Transcript by The Hon Jenny Macklin MP

Poker machine reform

E & OE – Proof only

REPORTER: What do you make of the (inaudible)

MACKLIN: I understand that the NRL and the AFL are very strong footy codes- I’m a big footy supporter myself. But I think all of us – governments, football clubs- all have a duty of care to do everything that we can to help problem gamblers and that’s what we are trying to do.

REPORTER: Is the claim that your reforms (inaudible)

MACKLIN: I don’t think so. I think we have very strong football codes. The NRL, the AFL are both very, very strong. They support a lot of local footy teams right around Australia. But I think if you look at the West Australian Football League you can see a very strong league that survives and supports its community clubs without relying on money from problem gambling.

REPORTER: What did you think (inaudible)

MACKLIN: Well we had an inquiry done by the Productivity Commission, it reported back in 2010. And that Productivity Commission inquiry recommended that we introduce a system of pre-commitment to make sure that people make a decision when they sit down to play the poker machines about how much they want to lose. That’s what we are implementing – the recommendations of the Productivity Commission.

REPORTER: (inaudible)

MACKLIN: Well the Productivity Commission did their inquiry, we published their report, we are now implementing this system of pre-commitment to give those people who are gambling, who are problem gamblers, an extra tool to help them manage their money better.

REPORTER: What do you say (inaudible)

MACKLIN: Well I understand that this is a change that we are having lots of discussion about. But I also know that nobody wants to profit from problem gamblers. Problem gamblers are spending on average $21,000 a year, and of course that’s money that’s not being spent taking kids to the footy, not being spent on their registration fees. We want to provide some help to those people who are addicted to poker machines.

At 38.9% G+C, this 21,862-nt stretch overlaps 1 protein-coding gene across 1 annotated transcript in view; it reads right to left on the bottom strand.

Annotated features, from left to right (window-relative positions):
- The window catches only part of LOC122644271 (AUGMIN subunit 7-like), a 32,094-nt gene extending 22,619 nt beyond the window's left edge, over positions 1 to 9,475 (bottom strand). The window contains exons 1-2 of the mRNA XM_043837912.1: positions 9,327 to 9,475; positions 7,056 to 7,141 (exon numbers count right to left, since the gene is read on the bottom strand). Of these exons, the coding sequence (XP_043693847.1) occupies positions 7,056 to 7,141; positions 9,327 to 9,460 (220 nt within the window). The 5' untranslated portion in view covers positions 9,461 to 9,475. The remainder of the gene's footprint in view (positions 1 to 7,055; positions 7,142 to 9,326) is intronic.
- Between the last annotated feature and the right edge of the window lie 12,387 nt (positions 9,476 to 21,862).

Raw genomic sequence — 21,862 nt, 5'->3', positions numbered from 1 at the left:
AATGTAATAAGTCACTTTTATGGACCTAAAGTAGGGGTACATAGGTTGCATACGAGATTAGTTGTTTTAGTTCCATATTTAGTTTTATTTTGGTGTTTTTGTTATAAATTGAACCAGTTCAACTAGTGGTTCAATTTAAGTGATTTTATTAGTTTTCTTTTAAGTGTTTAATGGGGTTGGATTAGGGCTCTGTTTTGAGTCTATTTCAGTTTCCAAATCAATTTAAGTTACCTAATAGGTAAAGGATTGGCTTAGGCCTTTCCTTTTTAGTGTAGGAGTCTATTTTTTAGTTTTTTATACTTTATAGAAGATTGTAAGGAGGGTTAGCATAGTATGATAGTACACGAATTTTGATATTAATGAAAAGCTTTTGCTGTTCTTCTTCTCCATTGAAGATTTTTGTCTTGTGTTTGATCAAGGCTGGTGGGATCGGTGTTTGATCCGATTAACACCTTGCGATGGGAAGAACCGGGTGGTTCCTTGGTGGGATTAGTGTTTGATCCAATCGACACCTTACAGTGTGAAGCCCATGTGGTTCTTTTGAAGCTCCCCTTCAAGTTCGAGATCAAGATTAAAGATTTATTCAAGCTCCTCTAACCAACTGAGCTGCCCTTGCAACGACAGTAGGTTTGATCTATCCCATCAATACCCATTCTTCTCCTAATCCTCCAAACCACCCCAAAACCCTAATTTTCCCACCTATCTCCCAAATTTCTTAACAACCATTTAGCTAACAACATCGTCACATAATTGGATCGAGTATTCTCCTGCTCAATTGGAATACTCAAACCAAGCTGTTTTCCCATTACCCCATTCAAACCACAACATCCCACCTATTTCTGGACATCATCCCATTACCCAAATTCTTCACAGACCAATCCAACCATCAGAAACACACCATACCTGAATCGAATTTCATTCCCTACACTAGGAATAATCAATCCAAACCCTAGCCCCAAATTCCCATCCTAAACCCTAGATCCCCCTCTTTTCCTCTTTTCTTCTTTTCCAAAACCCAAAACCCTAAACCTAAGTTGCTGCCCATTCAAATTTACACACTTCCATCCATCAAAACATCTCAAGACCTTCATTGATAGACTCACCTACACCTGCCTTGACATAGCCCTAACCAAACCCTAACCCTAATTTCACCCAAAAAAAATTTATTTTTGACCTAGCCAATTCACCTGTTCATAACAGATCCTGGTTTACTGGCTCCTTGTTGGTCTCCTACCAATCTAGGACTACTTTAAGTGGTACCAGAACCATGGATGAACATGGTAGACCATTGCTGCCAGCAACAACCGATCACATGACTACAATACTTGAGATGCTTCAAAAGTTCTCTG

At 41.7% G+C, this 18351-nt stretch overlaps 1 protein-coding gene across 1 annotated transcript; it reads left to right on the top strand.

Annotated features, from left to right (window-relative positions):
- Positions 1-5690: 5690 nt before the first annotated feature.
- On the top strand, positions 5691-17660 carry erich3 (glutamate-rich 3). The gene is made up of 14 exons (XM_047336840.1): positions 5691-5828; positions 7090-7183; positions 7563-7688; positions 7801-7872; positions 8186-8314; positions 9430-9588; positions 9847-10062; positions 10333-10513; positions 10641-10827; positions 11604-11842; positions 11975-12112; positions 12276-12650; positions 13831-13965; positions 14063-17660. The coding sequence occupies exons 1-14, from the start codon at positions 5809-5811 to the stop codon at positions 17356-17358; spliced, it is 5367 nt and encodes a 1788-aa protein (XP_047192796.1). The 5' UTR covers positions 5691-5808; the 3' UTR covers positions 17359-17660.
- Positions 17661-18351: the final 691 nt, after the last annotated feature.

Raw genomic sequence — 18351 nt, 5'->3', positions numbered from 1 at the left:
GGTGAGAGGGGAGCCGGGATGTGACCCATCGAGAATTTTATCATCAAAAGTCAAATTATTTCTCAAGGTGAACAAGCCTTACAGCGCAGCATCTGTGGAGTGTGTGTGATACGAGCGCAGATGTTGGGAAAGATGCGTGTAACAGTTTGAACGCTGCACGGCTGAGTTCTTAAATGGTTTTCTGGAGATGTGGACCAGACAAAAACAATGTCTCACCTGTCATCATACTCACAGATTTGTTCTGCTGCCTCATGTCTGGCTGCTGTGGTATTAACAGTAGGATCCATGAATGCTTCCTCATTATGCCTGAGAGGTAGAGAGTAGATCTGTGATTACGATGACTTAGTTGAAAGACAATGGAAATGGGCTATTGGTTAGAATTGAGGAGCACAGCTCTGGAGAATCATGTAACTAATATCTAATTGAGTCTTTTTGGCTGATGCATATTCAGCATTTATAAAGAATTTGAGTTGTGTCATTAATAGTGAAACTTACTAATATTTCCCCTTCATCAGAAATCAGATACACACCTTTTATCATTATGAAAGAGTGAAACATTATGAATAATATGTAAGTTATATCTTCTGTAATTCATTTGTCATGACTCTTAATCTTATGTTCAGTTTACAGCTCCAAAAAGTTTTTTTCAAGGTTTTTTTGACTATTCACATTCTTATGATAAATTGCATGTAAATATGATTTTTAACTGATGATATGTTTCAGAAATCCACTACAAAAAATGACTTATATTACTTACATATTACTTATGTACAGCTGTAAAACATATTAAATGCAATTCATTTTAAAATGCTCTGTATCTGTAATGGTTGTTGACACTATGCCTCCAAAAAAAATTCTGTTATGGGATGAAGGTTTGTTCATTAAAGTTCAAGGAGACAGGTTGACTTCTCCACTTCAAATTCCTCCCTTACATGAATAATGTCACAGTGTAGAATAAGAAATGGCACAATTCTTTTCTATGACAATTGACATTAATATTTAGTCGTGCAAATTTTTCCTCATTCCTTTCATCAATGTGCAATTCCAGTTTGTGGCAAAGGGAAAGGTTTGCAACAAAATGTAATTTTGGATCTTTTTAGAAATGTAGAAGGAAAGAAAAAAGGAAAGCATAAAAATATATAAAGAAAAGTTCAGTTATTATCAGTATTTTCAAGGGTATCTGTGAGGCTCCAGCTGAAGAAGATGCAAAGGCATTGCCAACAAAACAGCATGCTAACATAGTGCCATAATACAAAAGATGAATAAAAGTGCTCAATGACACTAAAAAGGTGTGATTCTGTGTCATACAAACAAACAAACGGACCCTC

REPORTER: (inaudible)

MACKLIN: We know how important these reforms are to help problem gamblers. Not only does the Government want to help problem gamblers, we know most parents, we know footy clubs are there to do a lot to help the vulnerable in our community, and that’s what these changes are about.

REPORTER: Will you listen to the clubs’ (inaudible)

MACKLIN: We are talking with the footy clubs, so we do understand how important it is to still have very, very strong national leagues. But also community clubs, we know that they will continue, but of course we’ll continue to work with them.

REPORTER: (inaudible)

MACKLIN: I think the evidence from the NRL and the AFL is that they’ve always stood up for vulnerable people in our community. And they, like the Government, have a duty of care to those people who are problem gamblers in our community.

REPORTER: (inaudible)

MACKLIN: I think they know that they do have a duty of care to work with the Government to address problem gambling and we’ll continue to do that.

REPORTER: Is there any prospect of compensation for (inaudible) clubs?

MACKLIN: Well we’ll continue to work with both of the codes, the NRL and the AFL. We know important it is to do that. We want them to continue to be strong football leagues in this country. I’m sure they will be because they’ve got such a strong supporter base.

REPORTER: So is that (inaudible)

MACKLIN: Well we’re still in the process of working through these reforms so of course we’ll continue to discuss the issues with them.